7: You are no longer strangers

This episode offers a meditation on Ephesians 2:19-22; 3:1-7 and the theme of being citizens of the household of God and not of the Devil. Also the life of St, Pelagia along with the other saints of the day. 


Household of God

“Brethren you are no longer strangers and sojourners, but you are fellow citizens with the saints and members of the household of God”. Ephesians 2:19-22, 3:1-7

These opening words of the epistle today beautifully express what each of us has been given. Like myself, some of you come from families that at some point immigrated to the United States. Whether it was your parents, grandparents or great-grandparents who left their homeland and came to a new country. And for the first few days or weeks or even months, they were still strangers, getting to know the people, the land, the laws, the culture. But then, they eventually became citizens and made this country their home.

St. Paul uses the same idea to convey our spiritual journey. Human beings were once estranged from God, having lost our original home with God in the Garden of Eden, we were strangers and sojourners, wanderers until we found the promised land, and that promised land was Christ and his Church, and we were received, welcomed by Christ himself, and through our baptism he made us citizens of his kingdom, together with all the saints, being one household, one family of God.

But having entered our divine home with Christ, the Devil relentlessly tries to call us back out, he tempts us to give up our home, our true identity and once again go wandering in the darkness with him, a journey that only leads to despair and nothingness. He constantly tries to make us forget who we are and what we have received. He does this by making us not take our identity as children of God seriously. It’s just a nice metaphor. Just a nice religious idea. And we fail to actually live it. Or he makes us think we’re undeserving of this identity because of our mistakes and sins. Or he makes us hyper-focus on some other identity, like our ethnicity or political affiliation or even our profession. Either way, we end up disregarding or even forgetting our true identity as members of the household of God. We end up not living everyday in a way that reflects this reality. We instead live in another reality and the Devil tries to get us to only think about our earthly home, our earthly pleasures, only our immediate family members and relatives, only our friends, and we create a kind of distance between ourselves and our heavenly family and God and other people in this world.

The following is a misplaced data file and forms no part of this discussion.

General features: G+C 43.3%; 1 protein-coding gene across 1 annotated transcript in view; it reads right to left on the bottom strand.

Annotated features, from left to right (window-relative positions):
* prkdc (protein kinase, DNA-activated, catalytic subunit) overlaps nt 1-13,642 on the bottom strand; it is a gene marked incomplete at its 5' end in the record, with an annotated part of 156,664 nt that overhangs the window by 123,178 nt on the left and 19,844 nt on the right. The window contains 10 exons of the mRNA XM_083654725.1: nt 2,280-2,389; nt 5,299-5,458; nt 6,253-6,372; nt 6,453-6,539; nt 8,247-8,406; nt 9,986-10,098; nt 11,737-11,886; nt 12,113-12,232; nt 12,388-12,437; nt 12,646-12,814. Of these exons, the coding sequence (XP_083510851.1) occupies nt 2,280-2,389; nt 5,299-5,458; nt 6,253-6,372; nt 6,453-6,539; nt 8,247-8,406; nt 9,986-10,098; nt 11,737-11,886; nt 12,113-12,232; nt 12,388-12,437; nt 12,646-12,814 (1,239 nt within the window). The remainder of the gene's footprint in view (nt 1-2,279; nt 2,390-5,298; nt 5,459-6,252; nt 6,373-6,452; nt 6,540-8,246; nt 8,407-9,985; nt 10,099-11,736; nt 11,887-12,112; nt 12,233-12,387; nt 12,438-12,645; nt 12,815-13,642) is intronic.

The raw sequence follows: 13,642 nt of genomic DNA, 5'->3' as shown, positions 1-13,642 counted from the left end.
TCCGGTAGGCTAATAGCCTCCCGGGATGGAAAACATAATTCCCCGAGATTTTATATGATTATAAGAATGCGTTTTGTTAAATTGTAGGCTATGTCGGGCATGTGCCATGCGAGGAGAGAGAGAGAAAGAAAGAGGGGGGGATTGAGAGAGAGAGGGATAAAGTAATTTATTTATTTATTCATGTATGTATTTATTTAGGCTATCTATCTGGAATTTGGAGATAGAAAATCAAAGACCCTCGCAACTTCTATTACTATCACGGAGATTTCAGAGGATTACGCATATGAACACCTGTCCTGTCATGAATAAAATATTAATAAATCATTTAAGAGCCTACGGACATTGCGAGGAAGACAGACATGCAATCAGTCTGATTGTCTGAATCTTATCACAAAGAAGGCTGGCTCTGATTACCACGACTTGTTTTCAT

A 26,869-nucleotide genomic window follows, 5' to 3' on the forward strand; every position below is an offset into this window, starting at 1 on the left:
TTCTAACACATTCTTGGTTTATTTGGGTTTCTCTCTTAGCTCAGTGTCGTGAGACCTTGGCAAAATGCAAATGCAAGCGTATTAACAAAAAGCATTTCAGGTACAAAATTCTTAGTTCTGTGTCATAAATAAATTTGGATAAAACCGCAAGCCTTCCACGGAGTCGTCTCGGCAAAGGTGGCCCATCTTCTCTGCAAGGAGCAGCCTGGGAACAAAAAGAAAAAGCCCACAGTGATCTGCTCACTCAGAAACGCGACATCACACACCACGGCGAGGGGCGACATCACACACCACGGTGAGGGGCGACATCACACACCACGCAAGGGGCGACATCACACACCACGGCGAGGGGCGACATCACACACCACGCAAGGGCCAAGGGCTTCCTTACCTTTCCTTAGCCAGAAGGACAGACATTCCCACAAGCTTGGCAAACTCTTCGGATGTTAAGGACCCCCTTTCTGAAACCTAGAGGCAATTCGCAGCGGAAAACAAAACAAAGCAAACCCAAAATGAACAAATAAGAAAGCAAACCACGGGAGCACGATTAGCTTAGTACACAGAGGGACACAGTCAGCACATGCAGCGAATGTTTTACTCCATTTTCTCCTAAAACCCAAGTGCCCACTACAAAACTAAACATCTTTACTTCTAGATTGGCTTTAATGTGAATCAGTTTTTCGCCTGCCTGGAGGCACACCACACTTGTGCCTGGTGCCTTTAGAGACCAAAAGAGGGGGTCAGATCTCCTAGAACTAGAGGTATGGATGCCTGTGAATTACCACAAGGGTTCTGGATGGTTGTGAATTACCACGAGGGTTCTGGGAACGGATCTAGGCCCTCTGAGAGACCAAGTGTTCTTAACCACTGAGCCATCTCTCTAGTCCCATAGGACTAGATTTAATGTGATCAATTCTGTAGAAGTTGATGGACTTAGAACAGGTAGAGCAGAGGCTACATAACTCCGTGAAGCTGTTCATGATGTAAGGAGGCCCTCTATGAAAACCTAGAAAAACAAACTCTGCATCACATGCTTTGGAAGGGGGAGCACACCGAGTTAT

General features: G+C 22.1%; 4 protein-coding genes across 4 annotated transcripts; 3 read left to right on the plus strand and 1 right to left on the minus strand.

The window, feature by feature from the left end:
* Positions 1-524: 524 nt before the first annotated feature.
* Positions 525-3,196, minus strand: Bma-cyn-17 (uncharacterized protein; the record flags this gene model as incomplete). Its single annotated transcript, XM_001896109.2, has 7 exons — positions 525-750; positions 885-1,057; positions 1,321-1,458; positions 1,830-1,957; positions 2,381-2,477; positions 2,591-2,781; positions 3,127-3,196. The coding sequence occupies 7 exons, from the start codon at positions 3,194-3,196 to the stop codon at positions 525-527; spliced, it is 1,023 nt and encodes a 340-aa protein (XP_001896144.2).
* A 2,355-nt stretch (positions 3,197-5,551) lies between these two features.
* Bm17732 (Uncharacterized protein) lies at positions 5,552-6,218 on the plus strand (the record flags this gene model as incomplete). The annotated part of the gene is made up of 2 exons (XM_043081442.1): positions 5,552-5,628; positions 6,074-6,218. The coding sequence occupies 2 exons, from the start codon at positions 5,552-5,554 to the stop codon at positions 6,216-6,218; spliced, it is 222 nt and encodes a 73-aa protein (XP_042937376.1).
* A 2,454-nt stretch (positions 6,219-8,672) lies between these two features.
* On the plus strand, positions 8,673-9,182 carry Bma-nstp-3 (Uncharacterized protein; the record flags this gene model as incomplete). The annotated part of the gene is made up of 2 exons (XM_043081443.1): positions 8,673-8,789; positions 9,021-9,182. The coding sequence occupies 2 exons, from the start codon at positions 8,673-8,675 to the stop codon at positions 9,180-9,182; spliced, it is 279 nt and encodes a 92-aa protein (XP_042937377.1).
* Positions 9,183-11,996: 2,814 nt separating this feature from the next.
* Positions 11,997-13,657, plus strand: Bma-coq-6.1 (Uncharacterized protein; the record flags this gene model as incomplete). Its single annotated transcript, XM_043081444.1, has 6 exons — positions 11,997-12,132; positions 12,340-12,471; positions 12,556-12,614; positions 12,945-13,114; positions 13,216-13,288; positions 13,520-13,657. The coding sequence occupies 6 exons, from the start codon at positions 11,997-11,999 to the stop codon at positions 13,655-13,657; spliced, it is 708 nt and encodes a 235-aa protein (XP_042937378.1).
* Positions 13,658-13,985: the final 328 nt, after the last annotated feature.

This deception of the Devil is relentless. There’s only one way to snap out of it and reject it every day as well.  And that is to give thanks to God for all things, and acknowledge him as the giver of all things, that he is everywhere present and sees everything. That all things belong to him and he has made you a steward of his gifts. Give thanks to God for your life, for your country, for your material blessings, for your talents, for your family members and relatives and friends, for your freedom, for your parish, for the saints, for your Orthodox Faith and that you belong to the family of God. In this way, you become a solid person, loyal to your true identity that you received at your baptism. You live as someone who is not double-minded, someone who is not two-faced, someone who is not divided and separated from God but rather united with him.  As Christians, we try to live as citizens of the Kingdom of Heaven while here on earth. We are called to be the light of the world. We are called to be ambassadors for Christ. Through us, God’s heavenly kingdom is made present on earth. That is why we pray: Thy Kingdom come, thy will be done, on earth as it is in heaven. That earth is my own body, my mind, my heart, my soul.